I am not saying that banks should not be paid for lending money. That idea comes from the Bible, and was a trick to give a preferred treatment of Jews for Jews, later adopted by Christians for Christians, and then Muslims for Muslims. So the three of them could not ask interest to their kind, but anybody else was fair game. It may explain was “Muslim” Spain, was so superior, because the three variants of Judaism were co-existing , and could lend to each other (the Franks allowed the Jews too, and never forbid Islam per se).

    Anyway, lending money for interest is a legitimate business as far as I am concerned. Not only I am not anti-capitalist, but I view capital as a good thing, just as I view as a good thing that capital go out and be used in society.

    Using a balance sheet approach to demonstrate that only the central bank creates money, which annihilates my argument that bankers are civil servants in drag. However, I am undaunted. My point is that FRACTIONAL RESERVE BANKING CREATES MONEY THROUGH DEBT.

    First, if the central bank gives ten billion dollars to Patrice Ayme, Patrice Ayme will have ten billions, right. Then Patrice can give parts of these ten billion dollars throughout society, end of the story.

    It is very different if the central bank gives a billion dollars to JP Morgan. Let’s fix the context by saying the reserve requirement is 10%. JP Morgan will then keep one billion (in reserve), and lend nine billion to Goldman Sachs. Then Goldman will keep nine hundred million dollars, and lend eight billion one hundred million dollars to City, which will keep in reserve 810 million in reserve, and lend 7.290 billion to Bank of A, and so on.

    In truth, if the Fed gives ten billion to ONE bank, up to around 47 billion dollars can be lent by banks to actors in the financial world.

    At this point we are facing a quasi-metaphysical question: if I am lent a million by a bank to buy a 1.2 million dollars house, was that million dollars created or not? I say it was created.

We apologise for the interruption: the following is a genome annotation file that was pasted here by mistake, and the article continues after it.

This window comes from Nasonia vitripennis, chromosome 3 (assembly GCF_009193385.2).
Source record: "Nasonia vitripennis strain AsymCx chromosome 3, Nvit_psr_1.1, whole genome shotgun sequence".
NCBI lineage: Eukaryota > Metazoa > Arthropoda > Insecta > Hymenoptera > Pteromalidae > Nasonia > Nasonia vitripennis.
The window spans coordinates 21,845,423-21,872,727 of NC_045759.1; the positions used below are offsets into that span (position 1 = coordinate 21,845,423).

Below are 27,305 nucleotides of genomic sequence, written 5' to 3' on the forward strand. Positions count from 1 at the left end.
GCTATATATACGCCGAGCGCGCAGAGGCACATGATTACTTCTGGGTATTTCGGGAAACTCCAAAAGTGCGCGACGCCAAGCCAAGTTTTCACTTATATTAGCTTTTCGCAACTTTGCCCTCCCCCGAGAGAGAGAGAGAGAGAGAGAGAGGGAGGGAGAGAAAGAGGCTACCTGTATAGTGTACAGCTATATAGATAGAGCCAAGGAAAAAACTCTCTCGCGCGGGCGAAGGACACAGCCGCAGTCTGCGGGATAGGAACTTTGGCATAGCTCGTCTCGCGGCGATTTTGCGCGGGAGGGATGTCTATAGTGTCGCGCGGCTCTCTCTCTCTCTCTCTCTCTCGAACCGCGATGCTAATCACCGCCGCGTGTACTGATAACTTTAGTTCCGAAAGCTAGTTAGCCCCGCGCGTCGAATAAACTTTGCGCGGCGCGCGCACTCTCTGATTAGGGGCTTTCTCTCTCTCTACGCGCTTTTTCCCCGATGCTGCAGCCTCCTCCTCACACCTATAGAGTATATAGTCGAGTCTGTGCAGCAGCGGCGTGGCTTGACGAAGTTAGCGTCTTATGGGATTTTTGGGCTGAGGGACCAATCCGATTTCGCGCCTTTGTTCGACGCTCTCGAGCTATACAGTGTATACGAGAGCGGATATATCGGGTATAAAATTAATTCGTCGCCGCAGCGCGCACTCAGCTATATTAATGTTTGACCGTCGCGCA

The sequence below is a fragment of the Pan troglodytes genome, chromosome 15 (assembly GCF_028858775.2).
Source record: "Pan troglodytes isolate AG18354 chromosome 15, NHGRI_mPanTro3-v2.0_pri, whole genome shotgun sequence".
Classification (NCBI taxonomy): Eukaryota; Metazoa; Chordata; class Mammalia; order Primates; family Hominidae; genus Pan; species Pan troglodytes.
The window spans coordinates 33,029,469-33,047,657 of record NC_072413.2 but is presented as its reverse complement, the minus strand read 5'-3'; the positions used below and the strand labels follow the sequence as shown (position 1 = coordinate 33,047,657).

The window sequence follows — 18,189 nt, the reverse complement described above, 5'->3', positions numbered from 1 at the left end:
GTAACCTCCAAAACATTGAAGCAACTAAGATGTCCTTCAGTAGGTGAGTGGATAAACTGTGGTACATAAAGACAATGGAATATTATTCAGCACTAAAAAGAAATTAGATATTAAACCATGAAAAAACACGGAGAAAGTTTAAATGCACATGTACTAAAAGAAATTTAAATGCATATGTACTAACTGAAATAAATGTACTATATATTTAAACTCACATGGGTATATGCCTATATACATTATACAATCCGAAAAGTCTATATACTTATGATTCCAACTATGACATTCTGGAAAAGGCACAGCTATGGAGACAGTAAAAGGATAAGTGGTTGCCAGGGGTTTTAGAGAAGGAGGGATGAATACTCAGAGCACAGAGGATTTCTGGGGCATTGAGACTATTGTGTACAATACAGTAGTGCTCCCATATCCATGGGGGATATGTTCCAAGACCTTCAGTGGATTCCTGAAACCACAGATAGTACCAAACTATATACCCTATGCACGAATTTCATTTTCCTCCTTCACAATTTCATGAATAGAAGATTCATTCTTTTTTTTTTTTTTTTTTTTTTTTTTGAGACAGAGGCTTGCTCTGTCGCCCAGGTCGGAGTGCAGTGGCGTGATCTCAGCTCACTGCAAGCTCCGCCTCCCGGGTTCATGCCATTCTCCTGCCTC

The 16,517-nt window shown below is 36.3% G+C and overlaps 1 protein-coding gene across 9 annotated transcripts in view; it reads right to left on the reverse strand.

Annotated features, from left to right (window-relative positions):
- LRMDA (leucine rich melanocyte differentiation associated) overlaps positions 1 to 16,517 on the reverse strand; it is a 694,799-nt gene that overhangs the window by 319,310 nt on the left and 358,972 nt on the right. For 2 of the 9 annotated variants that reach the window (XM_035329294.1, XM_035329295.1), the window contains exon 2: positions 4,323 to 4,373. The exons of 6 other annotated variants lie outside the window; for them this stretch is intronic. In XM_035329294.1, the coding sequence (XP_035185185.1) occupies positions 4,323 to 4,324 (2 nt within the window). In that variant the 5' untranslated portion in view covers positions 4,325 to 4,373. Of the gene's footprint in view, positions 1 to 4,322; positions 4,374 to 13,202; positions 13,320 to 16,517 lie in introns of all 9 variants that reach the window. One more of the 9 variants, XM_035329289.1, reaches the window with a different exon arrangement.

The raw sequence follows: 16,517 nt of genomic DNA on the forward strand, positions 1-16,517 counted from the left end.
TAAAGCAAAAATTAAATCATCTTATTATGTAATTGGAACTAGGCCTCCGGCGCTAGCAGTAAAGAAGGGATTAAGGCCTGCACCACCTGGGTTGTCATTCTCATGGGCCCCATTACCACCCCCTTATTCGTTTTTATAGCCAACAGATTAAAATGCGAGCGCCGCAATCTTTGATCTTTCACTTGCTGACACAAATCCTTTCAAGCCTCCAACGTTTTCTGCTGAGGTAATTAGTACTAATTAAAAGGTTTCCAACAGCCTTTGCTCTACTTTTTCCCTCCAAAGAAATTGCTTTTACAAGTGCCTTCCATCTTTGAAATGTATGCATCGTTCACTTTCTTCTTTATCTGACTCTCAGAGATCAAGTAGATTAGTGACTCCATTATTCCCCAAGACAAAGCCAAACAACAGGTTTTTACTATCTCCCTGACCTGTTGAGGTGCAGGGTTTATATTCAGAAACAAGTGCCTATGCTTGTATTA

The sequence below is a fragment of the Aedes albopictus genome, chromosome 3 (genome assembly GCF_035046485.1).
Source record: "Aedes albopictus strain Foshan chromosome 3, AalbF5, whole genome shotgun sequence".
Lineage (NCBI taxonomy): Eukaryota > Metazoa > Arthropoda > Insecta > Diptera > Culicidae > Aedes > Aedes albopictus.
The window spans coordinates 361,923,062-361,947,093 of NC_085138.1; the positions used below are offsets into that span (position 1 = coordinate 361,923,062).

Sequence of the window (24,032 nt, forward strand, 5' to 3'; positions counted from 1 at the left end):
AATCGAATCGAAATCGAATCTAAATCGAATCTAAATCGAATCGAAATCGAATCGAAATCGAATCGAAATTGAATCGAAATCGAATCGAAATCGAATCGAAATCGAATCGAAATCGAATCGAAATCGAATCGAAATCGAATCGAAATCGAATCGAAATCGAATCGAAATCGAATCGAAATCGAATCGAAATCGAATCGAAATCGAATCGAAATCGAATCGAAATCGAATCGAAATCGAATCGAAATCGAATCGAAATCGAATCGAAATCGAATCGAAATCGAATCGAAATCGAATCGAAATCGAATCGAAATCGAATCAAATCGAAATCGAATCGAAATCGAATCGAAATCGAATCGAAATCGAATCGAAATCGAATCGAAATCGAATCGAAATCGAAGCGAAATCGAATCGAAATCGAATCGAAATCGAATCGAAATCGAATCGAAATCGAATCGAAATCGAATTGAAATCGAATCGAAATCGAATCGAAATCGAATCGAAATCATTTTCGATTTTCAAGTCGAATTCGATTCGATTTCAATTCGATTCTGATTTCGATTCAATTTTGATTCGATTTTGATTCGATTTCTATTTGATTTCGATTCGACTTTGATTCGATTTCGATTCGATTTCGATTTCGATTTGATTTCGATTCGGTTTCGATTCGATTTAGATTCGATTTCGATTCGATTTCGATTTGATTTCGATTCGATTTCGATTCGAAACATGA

This touches to the problem that caused the crisis of 2008: banks lent money to financial operators (often themselves), to make pure bets. Now the money created above is limited according to the multiplier. With a 10% requirement, it’s a bit less than 5.

    So banks, by creating (nearly all the) money and then sending (way too much of) it to the DERIVATIVE WORLD, instead of the real world, starved the real economy, of capital, as I have argued for years.

    My latest essay on this being at t

    This is not an anti-capitalist argument. It’s rather an anti-nihilist argument. When those rogue creators of public money, the big bankers, have invested enough in the derivative world, they may discover that the real economy has fallen into ruins.


  8. typo above, of course: I meant that the central bank would give TEN billion dollars to JP Morgan, as the rest of the reasoning showed…


    1. But you are completely wrong. You are creating a story with a little bit a fact and a lot of assumptions, and it simply does not hold together.

      You say “First, if the central bank gives ten billion dollars to Patrice Ayme, Patrice Ayme will have ten billions, right. Then Patrice can give parts of these ten billion dollars throughout society, end of the story…It is very different if the central bank gives a billion dollars to JP Morgan.”

      No, you are wrong. First, money is created when the Fed purchases new assets with new reserves. Period. For example, if the Fed sold an asset, like foreign exchange, to get the funds, no money would be created.

      Second, if you gave the money to anyone who then deposits any fraction of it in a bank, the money multiplier process would begin, whether the original infusion went to you or to a bank.

      Third, you say “If I am lent a million by a bank to buy a 1.2 million dollars house, was that million dollars created or not? I say it was created.” No. Again, it depends on whether the bank’s loan was funded by new reserves from the Fed. And then it depends on what the home seller does with the proceeds — buys another house?

      And you seem to directly contradict what you say above: you get a loan in each case, but in the first case you give it a way, and say that no money is created; in the second case you buy a house, but say a million dollars is created.

      Third, the only way any portion of the million loan used in the $1.2 million purchase of the home creates more money is when a deposit is that then generates more loans and deposits through the fractional reserve system.

      So the fed only creates money when it creates new deposits (we are ignoring changing reserve requirements as a monetary policy tool here), and the banking system creates new money when deposits are lent that then get deposited again.

      You and I need to have a common, factually correct understanding of money creation before we can tackle what I hope is a clear, correct discussion of derivatives. It might help to define any terms used!